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User Name Thread Name Subject Posted
Rick Fielding Lounge/Gal songwriters/Open stage/Divas (4) Lounge/Gal songwriters/Open stage/Divas 14 Jun 03

Has anyone noticed how certain doors in the music business have opened as certain ones ground to a close? I didn't click into this until about a year ago, and by then the transformation had long since taken place, but I wondered if others had given it any thought.

When I was playing Hotels and bars etc. there used to be a sub-species of professional venues called the piano bar. Usually women who were fairly glamourous did these gigs and some (not all!!) were pretty skilled. They gradually died out...or ceased to be important in management's eyes, because guys would occasionally get hired, and THEY weren't seen as 'crowd attractors'.

The thing that these women would NOT do was play real jazz or original was a steady diet of standards. My Mom did this for a few years after I was born and I know darn well that all the songs in her repertoire book couldn't have been favourites of hers...."Feelings" after all!

At some point someone like Diana Krall (and dozens of others) broke the mold and became THE attraction rather than part of the scenery. A lot of hard-core jazzers think that what she and her cohorts play is watered down, but there definitely was a time and place that happened, and several candidates to fill the slots.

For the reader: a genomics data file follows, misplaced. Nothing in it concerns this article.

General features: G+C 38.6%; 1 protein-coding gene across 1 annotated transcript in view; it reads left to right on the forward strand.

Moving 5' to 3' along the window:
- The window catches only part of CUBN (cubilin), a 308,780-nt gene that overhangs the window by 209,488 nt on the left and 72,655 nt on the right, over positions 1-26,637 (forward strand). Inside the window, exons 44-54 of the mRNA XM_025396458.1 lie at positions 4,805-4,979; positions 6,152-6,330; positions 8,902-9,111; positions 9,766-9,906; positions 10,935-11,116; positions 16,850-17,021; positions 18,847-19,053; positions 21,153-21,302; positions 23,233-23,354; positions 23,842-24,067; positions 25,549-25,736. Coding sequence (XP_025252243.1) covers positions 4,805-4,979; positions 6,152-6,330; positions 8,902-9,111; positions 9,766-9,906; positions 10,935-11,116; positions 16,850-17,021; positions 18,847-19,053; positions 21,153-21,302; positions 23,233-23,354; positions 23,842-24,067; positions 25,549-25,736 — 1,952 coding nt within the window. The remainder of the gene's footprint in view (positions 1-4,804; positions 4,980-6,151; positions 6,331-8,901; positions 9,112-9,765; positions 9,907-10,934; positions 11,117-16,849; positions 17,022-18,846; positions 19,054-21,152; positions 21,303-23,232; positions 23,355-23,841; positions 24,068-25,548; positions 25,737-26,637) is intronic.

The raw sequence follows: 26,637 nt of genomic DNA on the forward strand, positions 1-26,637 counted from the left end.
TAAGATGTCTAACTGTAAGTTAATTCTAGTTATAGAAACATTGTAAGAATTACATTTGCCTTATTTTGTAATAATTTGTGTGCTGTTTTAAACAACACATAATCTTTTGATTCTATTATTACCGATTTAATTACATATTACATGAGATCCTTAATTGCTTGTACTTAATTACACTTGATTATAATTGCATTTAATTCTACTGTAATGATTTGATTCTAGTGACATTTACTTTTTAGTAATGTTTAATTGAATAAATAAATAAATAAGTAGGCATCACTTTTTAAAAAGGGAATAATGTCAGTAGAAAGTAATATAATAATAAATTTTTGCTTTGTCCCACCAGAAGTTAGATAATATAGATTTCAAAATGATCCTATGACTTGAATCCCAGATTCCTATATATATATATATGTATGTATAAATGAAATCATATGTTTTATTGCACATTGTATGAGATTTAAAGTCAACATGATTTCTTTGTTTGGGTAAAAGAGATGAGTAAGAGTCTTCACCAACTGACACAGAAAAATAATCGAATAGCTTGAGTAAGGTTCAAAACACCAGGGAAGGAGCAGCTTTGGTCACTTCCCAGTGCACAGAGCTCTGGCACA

I see the same thing happening with all the young Grrrl singer-songwriters who've jammed Toronto's open stages over the last few years. It's the "Diva Market". The term Diva often has meant 'difficult or demanding', but like a lot of terms, young folks have turned it around to be very positive...and especially THEIRS.

Just think how the term "queer" was thought of a few years ago...and now it's defintely one of empowerment in the gay community.

About four of these breathy young gals "graduate" from the open stages each year, (out of probably a hundred of similar abilities...but without that "it" quality)
and although their first couple of gigs may well be at Folk-festivals, that's their only connection to folk music. Soon the Takamines are replaced by Taylors and they're in the fight for Avril Lavigne's or Celine Dion's spot.

I suspect Annie Di Franco had something to do with this...any thoughts?

There doesn't really seem to be the same opportunity for young Dylans these days...audiences still go to see the veterans like Paxton, and I have quite a few friends who are still young, (30 ish,) but are seeing that their whole careers are likely to be as an 'opening act' at fifty bucks. They're good too...but there just isn't an identifiable market.

Any just rambling. Any feedback?



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